Hebbian version of the Yerkes–Dodson law

Above all, the biggest difference was that their experiment was based on the behaviors of rats instead of humans. In the experiment, rats were put in a maze with only one right way to escape and whenever they went to the wrong route, for instance entering a box through a white door, they received electrical shocks. (brutal, right?) In the end, they discovered that while increasing voltage made the rats to perform faster and better, after a certain point the rats started to slow down, freeze or retreat. This showed how certain level of stress can become a motivation and increase an individual’s performance though the optimal level may vary on individuals. Likewise, measuring stress and anxiety levels in research can bring meaningful insights to the research.

Why LooxidVR?

LooxidVR | CES2018 Best of Innovation in VR

Looxid Labs’ LooxidVR proved its potential in psychology and neuroscience research at this year’s CES. The VR headset combined with EEG sensors and eye-tracking cameras has a possibility of becoming a major research kit that fulfills both portability and efficacy. Instead of manually irritating Sheldon by rubbing balloons and eating bananas, Amy could have simply put Sheldon in a VR environment where he could be fully immersed in the experiment and measure his stress level with EEG sensors attached to the headset. So if you are a psychologist or a neuroscientist like Amy, consider enriching your experiment with this award-winning research kit.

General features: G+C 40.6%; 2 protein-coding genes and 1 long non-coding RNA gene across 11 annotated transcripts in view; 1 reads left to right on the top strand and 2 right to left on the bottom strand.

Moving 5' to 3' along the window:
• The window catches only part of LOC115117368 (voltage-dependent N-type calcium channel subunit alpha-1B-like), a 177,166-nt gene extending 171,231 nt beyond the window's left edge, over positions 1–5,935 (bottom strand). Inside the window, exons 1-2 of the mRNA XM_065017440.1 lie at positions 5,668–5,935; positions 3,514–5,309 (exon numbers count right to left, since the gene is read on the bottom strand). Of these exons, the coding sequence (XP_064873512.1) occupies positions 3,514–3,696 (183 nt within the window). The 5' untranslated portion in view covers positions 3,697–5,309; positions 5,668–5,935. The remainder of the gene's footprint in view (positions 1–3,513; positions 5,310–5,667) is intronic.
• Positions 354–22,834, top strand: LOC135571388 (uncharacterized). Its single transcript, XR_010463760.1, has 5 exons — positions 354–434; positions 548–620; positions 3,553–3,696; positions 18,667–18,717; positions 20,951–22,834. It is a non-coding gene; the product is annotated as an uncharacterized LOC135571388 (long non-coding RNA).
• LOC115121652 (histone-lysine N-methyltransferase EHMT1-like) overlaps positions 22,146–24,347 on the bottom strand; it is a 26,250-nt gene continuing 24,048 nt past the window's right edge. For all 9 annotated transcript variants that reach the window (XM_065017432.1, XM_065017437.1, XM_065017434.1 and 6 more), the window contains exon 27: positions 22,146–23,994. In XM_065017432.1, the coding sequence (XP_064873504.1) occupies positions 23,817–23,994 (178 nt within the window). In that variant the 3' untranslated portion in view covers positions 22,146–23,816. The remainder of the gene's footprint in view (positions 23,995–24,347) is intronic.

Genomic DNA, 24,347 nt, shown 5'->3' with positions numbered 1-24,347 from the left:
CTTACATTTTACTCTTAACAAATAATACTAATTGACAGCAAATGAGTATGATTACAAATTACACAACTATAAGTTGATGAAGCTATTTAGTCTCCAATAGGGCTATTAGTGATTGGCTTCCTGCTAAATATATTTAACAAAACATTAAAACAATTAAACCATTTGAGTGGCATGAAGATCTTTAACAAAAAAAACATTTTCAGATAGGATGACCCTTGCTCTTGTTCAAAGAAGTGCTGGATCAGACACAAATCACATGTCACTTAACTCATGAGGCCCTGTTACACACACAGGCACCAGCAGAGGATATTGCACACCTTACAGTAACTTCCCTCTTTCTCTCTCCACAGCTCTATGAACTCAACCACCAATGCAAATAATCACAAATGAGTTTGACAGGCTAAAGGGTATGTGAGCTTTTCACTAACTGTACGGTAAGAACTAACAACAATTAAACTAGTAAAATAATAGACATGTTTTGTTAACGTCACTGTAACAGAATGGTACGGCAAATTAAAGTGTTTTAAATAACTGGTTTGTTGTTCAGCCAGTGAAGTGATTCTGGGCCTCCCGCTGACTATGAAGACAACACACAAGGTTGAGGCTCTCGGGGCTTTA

LooxidVR pre-orders will start on Feb 1st, 2018. If you want to learn more about LooxidVR and Looxid Labs, feel free to visit our website at

Also, we are sending our newsletter on the VR trend and VR research periodically. Subscribe us if interested in receiving our newsletter.

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The combined use of VR and EEG : An effective tool to understand daily language comprehension

Source: SD Times